Manufacturing overhead budget
The overhead manufacturing budget gives an estimation of the amount of cash disbursement for the manufacturing overhead. The fixed manufacturing overhead includes items such as training and development costs, taxes, salaries for supervisors, and depreciation of equipment, among others (Das, Markowitz & Scheid 2010).
The value of ending inventory will be arrived at through a multiplication of the unit cost of the product by the number of units of finished goods remaining unsold at the end of the year. It is worth mentioning that the two approaches will estimate the per unit product cost. These are absorption and marginal costing. The budgeted cost of sales will be estimated after the calculation of ending inventory (Liu & Wang 2010).
With activity-based costing, you take all activities required to produce an item into consideration. This can include R&D, testing, purchasing, set up machines, packaging, and cleaning and maintenance. These are all necessary to produce an item; however, they may not be taken into consideration when using the traditional method of costing.
Activity-Based Costing leads to the generation of activity rates. Activity rates are vital to management since they enable management to determine with great accuracy the cost involved in the production. The management can quickly estimate the cost of producing at a certain level using activity rates. Activity rates are also important in determining the efficiency of production. The management can use these rates to determine which activities add the most value to the production process. The production process can thus be improved by eliminating non-value add activities. This allows for a flexible process, which companies can modify to reduce the negative effects of some activities. Activity rates also offer management information, which greatly improves their decision-making ability. Hence, ABC can be instrumental to managers at a manufacturing plant, for example, car production.
Conclusion and Recommendations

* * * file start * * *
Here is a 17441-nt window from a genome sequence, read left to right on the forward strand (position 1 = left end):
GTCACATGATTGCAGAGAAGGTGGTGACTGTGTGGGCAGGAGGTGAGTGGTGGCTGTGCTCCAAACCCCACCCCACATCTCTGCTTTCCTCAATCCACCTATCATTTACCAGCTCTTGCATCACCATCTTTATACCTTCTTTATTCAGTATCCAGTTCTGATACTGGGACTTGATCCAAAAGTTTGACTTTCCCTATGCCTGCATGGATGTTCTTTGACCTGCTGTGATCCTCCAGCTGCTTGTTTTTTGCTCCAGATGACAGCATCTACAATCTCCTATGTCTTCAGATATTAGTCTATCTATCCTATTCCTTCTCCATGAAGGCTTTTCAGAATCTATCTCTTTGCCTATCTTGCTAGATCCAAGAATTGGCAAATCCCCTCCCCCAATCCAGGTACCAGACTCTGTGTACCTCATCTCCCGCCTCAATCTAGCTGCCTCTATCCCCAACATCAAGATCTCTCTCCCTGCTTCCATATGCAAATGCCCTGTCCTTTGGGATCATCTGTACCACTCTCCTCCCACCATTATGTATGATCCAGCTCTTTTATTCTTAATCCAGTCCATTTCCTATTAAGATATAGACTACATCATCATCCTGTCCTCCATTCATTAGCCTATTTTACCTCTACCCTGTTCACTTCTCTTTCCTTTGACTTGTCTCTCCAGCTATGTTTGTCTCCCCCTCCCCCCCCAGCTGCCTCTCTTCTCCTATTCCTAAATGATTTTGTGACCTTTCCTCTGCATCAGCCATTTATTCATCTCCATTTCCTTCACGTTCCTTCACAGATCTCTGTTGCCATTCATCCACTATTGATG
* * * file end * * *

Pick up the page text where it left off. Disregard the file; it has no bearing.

The budgets used in this report are accurate since they are based on industry data and the company’s previous quarter. The negative sales variance caused by poor oil and gas sales affected all the other budgets. The company is spending too much on purchasing oil and gas, as shown by the negative purchase variance. Operating expenses did not vary much from the budgeted. This could be an indicator of the company’s proper expense management skills. Oil and gas contribute more to profit or loss than other products due to high sales volumes.
The company needs to focus on selling more oil and gas as they contribute to profit more than other products. There is potential for more sales. The company should raise its target from the current 15% of the market. Secondly, the company should re-think its cost allocation method and consider switching to ABC from the sales-volume based system. Finally, the company should consider negotiating with its creditors to allow for longer credit periods. This will enable the matching of the debtors and creditors’ policies.
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Das, S., Markowitz, H. & Scheid, J. (2010). Portfolio optimization with mental accounts. Journal of Financial and Quantitative Analysis, 45(1): 311-334. Web.
Elton, E., Gruber, M. & Brown, S. (2006). Modern portfolio theory and investment analysis. New York: John Wiley. Web.
Fama, E. (2004). Efficient capital markets: A review of theory and empirical work. Journal of Finance, 25(2): 383-417. Web.
Liu, Z. & Wang, J. (2010). Value, growth, and style rotation strategies in the long- run. Journal of Financial Service Professional, 4(1): 67-90. Web.
Reilly, K. & Brown, C. (2007). Investment Analysis and Portfolio Management. New York: Southwestern Thomson. Web.